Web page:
7. The Butterfield Blues Band, Last Hope’s Gone . . . A great slinky, soulful, jazzy track from 1968’s In My Own Dream album, by which time the band had long since dropped the “Paul’ from its billing as The Paul Butterfield Blues band on the debut album in 1965. From the second album, East-West in 1966, onward it was just “Butterfield” and the band pursued a slightly different direction from the original straight blues, still to great effect though. Compelling music.
  8. Bruce Springsteen, Thunder Road . . . Inspired by old friend Eileen Morkin and her husband Bill Paul, formerly a longtime top executive and now a consultant to Golf Canada. Eileen and Bill, an old high school and college football teammate, celebrated their 27th wedding anniversary recently, Eileen posted the news and we subsequently got talking. Bill’s a huge Springsteen fan so I told Eileen I’d play a track in their honor. I was going to play She’s The One (I will soon) from the Born To Run album but she suggested Thunder Road instead. So, here you go. Great lyrics; I can see why she picked this one.
  9. The Clash, Charlie Don’t Surf . . . From the sprawling Sandinista! Triple vinyl album, 1980. The title comes from a line of dialogue by the surfing-obsessed character, Colonel Kilgore, played by Robert Duvall in the classic 1979 film Apocalypse Now. I just re-watched it recently for first time in ages and got laughing with a friend about the crazy scene where Duvall’s character insists on having some of his men surf a beach during a battle. It culminates of course in Duvall’s famous line “I love the smell of napalm in the morning. Smells like . . . victory.” But the entire scene is full of great lines, mostly from Duvall. He earned an Oscar nomination for it as best supporting actor. I think it’s the best scene in a movie full of them, worth the price of admission. Unforgettable.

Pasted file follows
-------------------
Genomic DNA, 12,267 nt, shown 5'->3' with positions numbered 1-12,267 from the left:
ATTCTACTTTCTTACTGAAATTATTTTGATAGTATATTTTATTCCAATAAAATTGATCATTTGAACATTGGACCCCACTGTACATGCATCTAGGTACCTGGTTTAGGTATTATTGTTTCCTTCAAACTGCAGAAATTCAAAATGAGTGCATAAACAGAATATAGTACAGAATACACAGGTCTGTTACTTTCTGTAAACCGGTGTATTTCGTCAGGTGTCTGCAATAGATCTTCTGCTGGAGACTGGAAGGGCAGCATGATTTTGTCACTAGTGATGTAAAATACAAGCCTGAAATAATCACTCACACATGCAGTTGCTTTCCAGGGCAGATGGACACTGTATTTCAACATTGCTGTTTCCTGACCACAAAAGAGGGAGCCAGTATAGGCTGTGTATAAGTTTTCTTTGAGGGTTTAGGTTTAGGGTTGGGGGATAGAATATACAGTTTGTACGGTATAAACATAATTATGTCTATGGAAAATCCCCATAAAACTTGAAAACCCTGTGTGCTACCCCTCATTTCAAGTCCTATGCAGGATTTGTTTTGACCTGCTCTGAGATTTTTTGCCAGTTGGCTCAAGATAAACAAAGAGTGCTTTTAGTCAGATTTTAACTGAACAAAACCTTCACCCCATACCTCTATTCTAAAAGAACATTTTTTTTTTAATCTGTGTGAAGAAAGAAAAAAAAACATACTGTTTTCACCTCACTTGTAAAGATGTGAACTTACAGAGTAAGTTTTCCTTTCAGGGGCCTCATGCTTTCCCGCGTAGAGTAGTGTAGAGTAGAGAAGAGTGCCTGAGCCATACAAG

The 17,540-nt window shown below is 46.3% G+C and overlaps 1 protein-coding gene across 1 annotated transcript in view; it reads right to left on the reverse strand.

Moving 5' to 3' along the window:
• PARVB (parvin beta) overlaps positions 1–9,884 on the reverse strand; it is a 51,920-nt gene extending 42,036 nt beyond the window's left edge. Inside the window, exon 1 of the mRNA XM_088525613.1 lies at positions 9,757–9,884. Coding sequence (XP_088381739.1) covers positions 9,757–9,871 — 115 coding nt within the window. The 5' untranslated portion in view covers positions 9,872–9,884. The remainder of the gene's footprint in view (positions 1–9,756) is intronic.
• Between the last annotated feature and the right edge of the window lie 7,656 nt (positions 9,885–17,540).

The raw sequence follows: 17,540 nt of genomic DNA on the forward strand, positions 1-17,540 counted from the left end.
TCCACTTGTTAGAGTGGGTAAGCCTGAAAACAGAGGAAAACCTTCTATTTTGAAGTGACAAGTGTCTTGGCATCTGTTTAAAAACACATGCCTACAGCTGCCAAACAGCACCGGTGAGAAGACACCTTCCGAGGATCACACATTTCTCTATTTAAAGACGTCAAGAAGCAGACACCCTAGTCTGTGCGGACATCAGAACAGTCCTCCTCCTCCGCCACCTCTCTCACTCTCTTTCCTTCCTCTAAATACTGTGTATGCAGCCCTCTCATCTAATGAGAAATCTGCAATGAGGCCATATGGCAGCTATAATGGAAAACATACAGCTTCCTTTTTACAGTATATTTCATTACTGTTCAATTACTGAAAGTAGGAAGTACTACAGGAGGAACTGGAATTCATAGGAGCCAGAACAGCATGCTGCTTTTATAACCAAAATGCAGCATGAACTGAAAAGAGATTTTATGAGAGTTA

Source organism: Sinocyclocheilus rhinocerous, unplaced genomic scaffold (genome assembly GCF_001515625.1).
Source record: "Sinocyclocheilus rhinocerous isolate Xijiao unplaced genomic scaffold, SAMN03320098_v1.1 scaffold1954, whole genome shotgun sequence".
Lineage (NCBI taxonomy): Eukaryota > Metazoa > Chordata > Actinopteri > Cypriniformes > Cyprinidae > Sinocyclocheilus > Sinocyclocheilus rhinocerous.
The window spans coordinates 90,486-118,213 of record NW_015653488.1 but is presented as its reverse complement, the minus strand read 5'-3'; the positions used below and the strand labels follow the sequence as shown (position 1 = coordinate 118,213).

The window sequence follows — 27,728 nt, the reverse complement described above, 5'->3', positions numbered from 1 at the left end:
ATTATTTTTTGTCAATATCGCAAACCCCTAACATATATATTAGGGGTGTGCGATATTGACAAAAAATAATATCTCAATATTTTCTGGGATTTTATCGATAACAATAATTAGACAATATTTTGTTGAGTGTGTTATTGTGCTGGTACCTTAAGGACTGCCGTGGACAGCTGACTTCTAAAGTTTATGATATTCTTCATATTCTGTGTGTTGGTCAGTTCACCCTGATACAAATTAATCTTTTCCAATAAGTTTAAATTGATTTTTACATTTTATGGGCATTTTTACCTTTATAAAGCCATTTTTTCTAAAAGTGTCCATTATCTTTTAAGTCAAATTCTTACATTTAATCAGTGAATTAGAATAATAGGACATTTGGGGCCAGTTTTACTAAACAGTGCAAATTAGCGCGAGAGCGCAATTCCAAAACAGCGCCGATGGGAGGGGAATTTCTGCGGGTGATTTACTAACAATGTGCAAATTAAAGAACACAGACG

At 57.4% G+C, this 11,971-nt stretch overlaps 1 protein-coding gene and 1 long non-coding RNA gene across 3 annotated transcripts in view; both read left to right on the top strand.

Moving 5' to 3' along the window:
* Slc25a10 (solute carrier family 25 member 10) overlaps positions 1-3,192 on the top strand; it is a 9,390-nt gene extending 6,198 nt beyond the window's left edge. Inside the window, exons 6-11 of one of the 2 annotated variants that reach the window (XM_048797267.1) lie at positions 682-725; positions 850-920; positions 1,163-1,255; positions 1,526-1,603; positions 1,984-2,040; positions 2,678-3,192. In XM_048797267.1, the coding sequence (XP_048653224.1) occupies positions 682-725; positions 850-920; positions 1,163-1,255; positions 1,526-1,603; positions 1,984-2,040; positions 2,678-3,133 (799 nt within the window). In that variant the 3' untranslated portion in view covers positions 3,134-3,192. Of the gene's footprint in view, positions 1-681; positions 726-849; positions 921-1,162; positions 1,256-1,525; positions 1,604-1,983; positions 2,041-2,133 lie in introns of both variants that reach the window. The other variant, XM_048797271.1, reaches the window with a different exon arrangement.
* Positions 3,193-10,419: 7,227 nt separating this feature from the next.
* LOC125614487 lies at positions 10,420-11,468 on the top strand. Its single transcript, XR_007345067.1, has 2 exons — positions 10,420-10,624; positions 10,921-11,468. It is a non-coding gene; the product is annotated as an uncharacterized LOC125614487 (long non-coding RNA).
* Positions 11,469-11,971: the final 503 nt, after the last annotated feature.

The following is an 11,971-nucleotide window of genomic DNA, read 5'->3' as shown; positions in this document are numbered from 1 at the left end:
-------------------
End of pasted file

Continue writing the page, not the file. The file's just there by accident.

10. Concrete Blonde, Tomorrow, Wendy . . . This one inspired by Ted Martin’s recent “60 as he approaches age 60” song posting. In one of his lists, he mentioned Concrete Blonde, might even have been this song, can’t recall now, but it reminded me I had not played this band in ages. Great track from the Bloodletting album, 1990, which resulted in Concrete Blonde’s biggest hit, Joey. Typically great vocals from bassist/lead singer Johnette Napolitano.